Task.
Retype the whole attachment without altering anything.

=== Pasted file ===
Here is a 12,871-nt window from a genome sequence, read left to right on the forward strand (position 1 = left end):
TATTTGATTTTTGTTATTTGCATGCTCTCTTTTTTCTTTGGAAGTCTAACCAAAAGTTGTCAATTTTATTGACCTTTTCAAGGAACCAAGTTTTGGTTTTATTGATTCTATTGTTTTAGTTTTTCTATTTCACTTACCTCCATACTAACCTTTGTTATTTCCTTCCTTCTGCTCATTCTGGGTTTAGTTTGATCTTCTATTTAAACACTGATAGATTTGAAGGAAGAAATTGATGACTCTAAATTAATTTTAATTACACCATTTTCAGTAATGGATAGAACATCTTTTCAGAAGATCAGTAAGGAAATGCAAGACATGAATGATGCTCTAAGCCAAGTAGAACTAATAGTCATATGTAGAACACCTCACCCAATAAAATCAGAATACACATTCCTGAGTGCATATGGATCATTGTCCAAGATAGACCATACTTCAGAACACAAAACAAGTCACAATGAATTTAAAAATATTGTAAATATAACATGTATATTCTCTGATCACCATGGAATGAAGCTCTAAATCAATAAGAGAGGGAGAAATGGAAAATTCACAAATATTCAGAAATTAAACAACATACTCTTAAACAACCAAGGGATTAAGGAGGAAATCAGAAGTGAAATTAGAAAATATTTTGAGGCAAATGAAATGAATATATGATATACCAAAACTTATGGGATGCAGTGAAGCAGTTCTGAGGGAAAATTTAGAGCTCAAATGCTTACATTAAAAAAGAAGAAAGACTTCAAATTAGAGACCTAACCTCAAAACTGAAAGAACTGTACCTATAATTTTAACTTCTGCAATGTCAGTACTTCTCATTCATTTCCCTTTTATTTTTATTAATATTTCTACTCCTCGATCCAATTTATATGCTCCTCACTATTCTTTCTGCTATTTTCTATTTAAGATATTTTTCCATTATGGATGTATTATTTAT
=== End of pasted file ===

Here is a 12,871-nt window from a genome sequence, read left to right on the forward strand (position 1 = left end):
TATTTGATTTTTGTTATTTGCATGCTCTCTTTTTTCTTTGGAAGTCTAACCAAAAGTTGTCAATTTTATTGACCTTTTCAAGGAACCAAGTTTTGGTTTTATTGATTCTATTGTTTTAGTTTTTCTATTTCACTTACCTCCATACTAACCTTTGTTATTTCCTTCCTTCTGCTCATTCTGGGTTTAGTTTGATCTTCTATTTAAACACTGATAGATTTGAAGGAAGAAATTGATGACTCTAAATTAATTTTAATTACACCATTTTCAGTAATGGATAGAACATCTTTTCAGAAGATCAGTAAGGAAATGCAAGACATGAATGATGCTCTAAGCCAAGTAGAACTAATAGTCATATGTAGAACACCTCACCCAATAAAATCAGAATACACATTCCTGAGTGCATATGGATCATTGTCCAAGATAGACCATACTTCAGAACACAAAACAAGTCACAATGAATTTAAAAATATTGTAAATATAACATGTATATTCTCTGATCACCATGGAATGAAGCTCTAAATCAATAAGAGAGGGAGAAATGGAAAATTCACAAATATTCAGAAATTAAACAACATACTCTTAAACAACCAAGGGATTAAGGAGGAAATCAGAAGTGAAATTAGAAAATATTTTGAGGCAAATGAAATGAATATATGATATACCAAAACTTATGGGATGCAGTGAAGCAGTTCTGAGGGAAAATTTAGAGCTCAAATGCTTACATTAAAAAAGAAGAAAGACTTCAAATTAGAGACCTAACCTCAAAACTGAAAGAACTGTACCTATAATTTTAACTTCTGCAATGTCAGTACTTCTCATTCATTTCCCTTTTATTTTTATTAATATTTCTACTCCTCGATCCAATTTATATGCTCCTCACTATTCTTTCTGCTATTTTCTATTTAAGATATTTTTCCATTATGGATGTATTATTTAT